January 19, 2010


Schumer Asks Senate Budget Committee To Fully Fund Federal Mandates on States for Better Voter Lists, New Voting Systems and Poll Worker Training

Washington, D.C. – U.S. Senator Charles E. Schumer, Chairman of the Senate Rules Committee, has asked the Senate Budget Committee for $470 million in previously allocated funds to help states pay for the new statewide voter lists and better voting machines they are mandated to provide under the 2002 Help America Vote Act (HAVA).

“Congress has passed legislation to make elections better and fairer, and it authorized money for states to carry it out,” said Schumer. “The states need help to meet the standards set up by HAVA so their local election officials can fully comply with the law.”

Since passage of HAVA, the election assistance programs that support the states’ efforts have been underfunded by $470 million, leaving local officials struggling to pay for the unfunded federal mandates.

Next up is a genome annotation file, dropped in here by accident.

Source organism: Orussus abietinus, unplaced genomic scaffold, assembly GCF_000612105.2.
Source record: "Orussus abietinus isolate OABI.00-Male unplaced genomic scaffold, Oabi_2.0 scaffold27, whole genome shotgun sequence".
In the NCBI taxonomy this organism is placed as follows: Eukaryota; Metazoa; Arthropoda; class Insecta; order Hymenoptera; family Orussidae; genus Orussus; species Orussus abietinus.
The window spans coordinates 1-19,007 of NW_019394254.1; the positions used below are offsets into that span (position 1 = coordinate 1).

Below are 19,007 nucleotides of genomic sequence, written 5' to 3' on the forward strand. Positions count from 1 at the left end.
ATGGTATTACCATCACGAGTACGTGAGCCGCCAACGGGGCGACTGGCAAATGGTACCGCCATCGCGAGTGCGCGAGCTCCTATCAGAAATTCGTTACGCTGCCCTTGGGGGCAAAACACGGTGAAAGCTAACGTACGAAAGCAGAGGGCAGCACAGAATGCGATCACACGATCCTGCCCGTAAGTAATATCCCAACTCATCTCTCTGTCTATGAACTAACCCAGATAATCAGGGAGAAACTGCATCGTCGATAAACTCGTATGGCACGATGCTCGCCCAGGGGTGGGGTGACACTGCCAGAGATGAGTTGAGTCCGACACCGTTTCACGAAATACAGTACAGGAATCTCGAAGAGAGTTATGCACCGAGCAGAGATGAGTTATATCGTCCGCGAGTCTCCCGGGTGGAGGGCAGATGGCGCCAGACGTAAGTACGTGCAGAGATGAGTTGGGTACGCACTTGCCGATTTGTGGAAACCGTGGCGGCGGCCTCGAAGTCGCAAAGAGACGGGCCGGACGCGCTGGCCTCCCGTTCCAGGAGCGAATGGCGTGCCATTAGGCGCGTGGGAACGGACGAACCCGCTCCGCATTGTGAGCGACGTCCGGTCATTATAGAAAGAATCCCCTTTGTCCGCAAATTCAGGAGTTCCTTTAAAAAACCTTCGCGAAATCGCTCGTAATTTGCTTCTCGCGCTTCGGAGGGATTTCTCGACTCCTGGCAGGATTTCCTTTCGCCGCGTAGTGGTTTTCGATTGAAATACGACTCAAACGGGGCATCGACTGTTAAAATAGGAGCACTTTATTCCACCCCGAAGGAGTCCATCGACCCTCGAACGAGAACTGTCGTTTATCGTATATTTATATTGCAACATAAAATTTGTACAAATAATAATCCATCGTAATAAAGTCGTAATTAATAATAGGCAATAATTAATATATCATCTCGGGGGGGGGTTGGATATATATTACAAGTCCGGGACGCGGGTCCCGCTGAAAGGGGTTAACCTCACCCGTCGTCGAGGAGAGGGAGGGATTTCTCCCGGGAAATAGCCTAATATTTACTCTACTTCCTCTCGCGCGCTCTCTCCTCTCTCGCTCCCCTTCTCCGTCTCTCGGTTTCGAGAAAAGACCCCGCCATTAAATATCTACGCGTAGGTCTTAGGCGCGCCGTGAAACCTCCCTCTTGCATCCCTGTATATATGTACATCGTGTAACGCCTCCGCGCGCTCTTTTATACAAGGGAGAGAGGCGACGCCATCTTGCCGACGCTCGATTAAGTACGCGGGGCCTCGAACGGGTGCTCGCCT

“It is the responsibility of Congress to help ensure that the final results of federal elections are accurate, reliable, secure, and transparent. Problems brought about by insufficient funding of election reform initiatives may undermine public confidence in elections,” Schumer wrote in his March 18th letter to the Budget Committee.

The shortfall in money for state election officials occurred in fiscal years 2005-2007, when the Republican-led Congress completely eliminated the funding. HAVA was funded at $1.5 billion annually in fiscal years 2003 and 2004, to launch the program, and again in fiscal year 2008 at $115 million and in fiscal year 2009 at $100 million to assist states with implementation.

Schumer noted that the 2008 federal elections for President and Congress were unprecedented in the number of voter registration problems that disenfranchised millions of eligible voters nationwide, and that the Rules Committee may seek funding also for future election reform legislation.

On March 11, Schumer chaired a Senate Rules Committee hearing, “Voter Registration: Assessing the Problems.” It featured groundbreaking new reports of voter registration problems that resulted in up to 7 million people not casting their ballots in the 2008 Presidential election.